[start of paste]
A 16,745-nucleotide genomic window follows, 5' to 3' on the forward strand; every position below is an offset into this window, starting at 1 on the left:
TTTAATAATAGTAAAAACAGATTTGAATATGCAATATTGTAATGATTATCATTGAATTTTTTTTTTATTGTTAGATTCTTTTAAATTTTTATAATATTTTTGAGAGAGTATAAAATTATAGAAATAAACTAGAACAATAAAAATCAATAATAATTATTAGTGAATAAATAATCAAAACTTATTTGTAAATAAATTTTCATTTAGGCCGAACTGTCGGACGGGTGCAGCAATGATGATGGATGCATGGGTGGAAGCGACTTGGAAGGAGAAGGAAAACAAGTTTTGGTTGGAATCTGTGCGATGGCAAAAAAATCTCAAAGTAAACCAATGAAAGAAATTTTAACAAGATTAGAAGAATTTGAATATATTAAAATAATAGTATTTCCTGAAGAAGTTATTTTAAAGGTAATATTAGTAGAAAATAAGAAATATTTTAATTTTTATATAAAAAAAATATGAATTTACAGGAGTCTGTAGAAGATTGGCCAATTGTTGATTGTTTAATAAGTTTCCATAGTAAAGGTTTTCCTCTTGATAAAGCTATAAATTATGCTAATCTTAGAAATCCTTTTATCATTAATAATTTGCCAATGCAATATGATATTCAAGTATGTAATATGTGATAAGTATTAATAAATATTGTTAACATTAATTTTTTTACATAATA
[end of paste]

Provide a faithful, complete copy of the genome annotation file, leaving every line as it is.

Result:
A 16,745-nucleotide genomic window follows, 5' to 3' on the forward strand; every position below is an offset into this window, starting at 1 on the left:
TTTAATAATAGTAAAAACAGATTTGAATATGCAATATTGTAATGATTATCATTGAATTTTTTTTTTATTGTTAGATTCTTTTAAATTTTTATAATATTTTTGAGAGAGTATAAAATTATAGAAATAAACTAGAACAATAAAAATCAATAATAATTATTAGTGAATAAATAATCAAAACTTATTTGTAAATAAATTTTCATTTAGGCCGAACTGTCGGACGGGTGCAGCAATGATGATGGATGCATGGGTGGAAGCGACTTGGAAGGAGAAGGAAAACAAGTTTTGGTTGGAATCTGTGCGATGGCAAAAAAATCTCAAAGTAAACCAATGAAAGAAATTTTAACAAGATTAGAAGAATTTGAATATATTAAAATAATAGTATTTCCTGAAGAAGTTATTTTAAAGGTAATATTAGTAGAAAATAAGAAATATTTTAATTTTTATATAAAAAAAATATGAATTTACAGGAGTCTGTAGAAGATTGGCCAATTGTTGATTGTTTAATAAGTTTCCATAGTAAAGGTTTTCCTCTTGATAAAGCTATAAATTATGCTAATCTTAGAAATCCTTTTATCATTAATAATTTGCCAATGCAATATGATATTCAAGTATGTAATATGTGATAAGTATTAATAAATATTGTTAACATTAATTTTTTTACATAATA